Cervical screening is a method of preventing cancer by detecting and treating abnormalities that could lead to cancer in a woman's
cervix (the neck of the womb).
If you are under 25 years of age, there is usually no need to have a cervical screening test. This is because it is very rare for women under this age to develop cancer of the
cervix. As young women's bodies, particularly those aged under 20, are still developing, and changes in the
cervix are common, a
smear test may give an abnormal result when, in fact, nothing is wrong. Therefore, clinical evidence suggests that cervical screening should start when a woman reaches 25 years of age.
If you are a woman who has never been sexually active, the risk of developing cervical cancer is very low. You may therefore decide not to have a cervical screening test. However, if you are not currently sexually active but have been in the past, you should continue to have cervical screening tests, regardless of your sexuality. Heterosexual women and lesbians are at risk of developing cancer of the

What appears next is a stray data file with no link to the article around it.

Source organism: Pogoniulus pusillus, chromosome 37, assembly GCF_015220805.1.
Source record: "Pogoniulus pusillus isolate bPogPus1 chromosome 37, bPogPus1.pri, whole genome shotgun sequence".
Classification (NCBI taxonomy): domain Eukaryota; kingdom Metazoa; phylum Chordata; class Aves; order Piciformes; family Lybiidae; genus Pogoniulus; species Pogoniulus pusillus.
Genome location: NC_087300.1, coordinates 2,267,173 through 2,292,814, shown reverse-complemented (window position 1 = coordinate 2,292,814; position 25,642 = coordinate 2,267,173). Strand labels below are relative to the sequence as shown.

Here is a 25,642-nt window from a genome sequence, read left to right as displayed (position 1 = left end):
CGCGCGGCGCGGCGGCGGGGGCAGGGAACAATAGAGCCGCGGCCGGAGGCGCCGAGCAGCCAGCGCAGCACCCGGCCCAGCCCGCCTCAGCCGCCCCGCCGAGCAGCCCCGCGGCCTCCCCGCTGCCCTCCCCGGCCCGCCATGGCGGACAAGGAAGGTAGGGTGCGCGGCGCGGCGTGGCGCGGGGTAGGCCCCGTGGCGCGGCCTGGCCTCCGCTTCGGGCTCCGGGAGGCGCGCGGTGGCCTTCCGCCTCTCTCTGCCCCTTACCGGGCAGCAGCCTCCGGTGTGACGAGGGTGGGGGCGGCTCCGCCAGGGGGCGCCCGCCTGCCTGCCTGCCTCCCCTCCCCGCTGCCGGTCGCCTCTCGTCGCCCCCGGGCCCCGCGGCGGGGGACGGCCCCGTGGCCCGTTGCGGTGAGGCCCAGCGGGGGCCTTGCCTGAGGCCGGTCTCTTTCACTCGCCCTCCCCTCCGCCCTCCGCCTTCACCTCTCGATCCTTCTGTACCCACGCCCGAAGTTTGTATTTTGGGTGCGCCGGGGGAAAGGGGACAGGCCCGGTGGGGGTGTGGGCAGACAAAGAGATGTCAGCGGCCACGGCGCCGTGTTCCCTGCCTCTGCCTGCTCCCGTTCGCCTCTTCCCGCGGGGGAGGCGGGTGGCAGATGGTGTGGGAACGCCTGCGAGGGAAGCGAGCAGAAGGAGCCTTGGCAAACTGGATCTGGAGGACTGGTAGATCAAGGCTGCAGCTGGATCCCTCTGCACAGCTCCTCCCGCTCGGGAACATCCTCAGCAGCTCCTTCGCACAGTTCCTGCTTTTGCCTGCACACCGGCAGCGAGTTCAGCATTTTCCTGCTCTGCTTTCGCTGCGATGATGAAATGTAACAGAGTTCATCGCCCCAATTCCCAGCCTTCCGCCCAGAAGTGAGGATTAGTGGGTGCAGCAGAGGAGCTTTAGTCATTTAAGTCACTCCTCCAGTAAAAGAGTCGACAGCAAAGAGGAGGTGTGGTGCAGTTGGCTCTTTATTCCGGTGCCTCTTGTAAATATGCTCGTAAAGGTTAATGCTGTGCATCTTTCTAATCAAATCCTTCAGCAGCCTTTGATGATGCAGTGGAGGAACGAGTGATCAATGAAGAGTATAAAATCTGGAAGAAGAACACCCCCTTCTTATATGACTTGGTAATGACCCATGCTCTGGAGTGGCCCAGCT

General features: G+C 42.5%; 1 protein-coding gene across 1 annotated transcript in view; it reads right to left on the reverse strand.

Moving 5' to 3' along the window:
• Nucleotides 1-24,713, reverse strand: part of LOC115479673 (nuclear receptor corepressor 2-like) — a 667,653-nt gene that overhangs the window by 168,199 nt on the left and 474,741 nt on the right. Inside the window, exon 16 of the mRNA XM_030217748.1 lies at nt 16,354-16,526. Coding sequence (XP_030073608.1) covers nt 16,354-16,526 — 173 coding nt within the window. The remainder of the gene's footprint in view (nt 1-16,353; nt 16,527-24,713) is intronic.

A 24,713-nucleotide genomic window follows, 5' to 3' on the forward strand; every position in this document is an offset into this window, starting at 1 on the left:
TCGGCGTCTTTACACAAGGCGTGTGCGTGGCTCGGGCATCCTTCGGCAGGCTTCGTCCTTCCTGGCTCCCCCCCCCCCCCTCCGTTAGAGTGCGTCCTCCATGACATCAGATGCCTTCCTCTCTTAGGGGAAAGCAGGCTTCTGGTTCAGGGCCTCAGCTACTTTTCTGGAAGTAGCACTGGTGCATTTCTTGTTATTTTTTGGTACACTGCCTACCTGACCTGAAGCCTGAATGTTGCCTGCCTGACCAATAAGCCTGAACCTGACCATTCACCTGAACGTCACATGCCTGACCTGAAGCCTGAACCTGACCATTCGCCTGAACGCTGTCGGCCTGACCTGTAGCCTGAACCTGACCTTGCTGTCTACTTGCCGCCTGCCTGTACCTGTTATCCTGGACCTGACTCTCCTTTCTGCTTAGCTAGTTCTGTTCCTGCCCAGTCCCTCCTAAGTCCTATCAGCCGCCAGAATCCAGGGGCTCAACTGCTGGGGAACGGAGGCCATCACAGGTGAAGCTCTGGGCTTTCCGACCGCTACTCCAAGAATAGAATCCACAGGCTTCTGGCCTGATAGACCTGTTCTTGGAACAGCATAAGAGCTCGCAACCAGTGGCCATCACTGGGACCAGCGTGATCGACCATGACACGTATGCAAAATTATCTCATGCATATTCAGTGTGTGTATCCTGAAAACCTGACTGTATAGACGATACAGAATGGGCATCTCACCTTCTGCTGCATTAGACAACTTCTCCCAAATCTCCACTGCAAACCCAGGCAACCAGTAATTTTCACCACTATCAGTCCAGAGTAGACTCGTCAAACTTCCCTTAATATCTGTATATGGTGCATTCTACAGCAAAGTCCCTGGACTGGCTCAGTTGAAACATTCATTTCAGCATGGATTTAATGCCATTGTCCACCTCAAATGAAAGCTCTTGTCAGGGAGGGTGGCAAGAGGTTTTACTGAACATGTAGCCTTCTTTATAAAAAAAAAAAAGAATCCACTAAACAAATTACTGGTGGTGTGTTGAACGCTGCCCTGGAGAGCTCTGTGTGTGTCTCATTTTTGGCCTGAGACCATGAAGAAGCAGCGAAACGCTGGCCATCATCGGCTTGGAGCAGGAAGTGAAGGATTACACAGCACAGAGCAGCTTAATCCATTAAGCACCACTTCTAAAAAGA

If you have had your womb and
cervix surgically removed (a total
hysterectomy), you do not need to have a cervical screening test. This includes trans men (transsexuals who have changed their sex from female to male) who have undergone total hysterectomies. However, if you are a trans man who has not had a total
hysterectomy, you should continue to have cervical screening tests because you could still be at risk of developing cancer of the
cervix. Trans women (transsexuals who have changed their sex from male to female) may find that they receive an invitation for cervical screening due to changes in medical records, but this can be ignored.
If you have not had a cervical screening test recently, you may be offered one when you see your doctor or family planning clinic about another matter. You should receive your first invitation for routine screening just before you are 25. However, you need to ensure that your doctor has your correct name and address details.
If you are under 25 years of age, and you are concerned about the risk of developing cervical cancer, or about any other areas of your sexual health, you should visit your doctor or local STD clinic.
NOTICE: The information provided on this site is not a substitute for professional medical advice,
diagnosis, or treatment. Never delay or disregard seeking professional medical advice from your
physician or other qualified health provider because of something you have read on Wellsphere.
If you have a medical emergency, call your doctor or 911 immediately.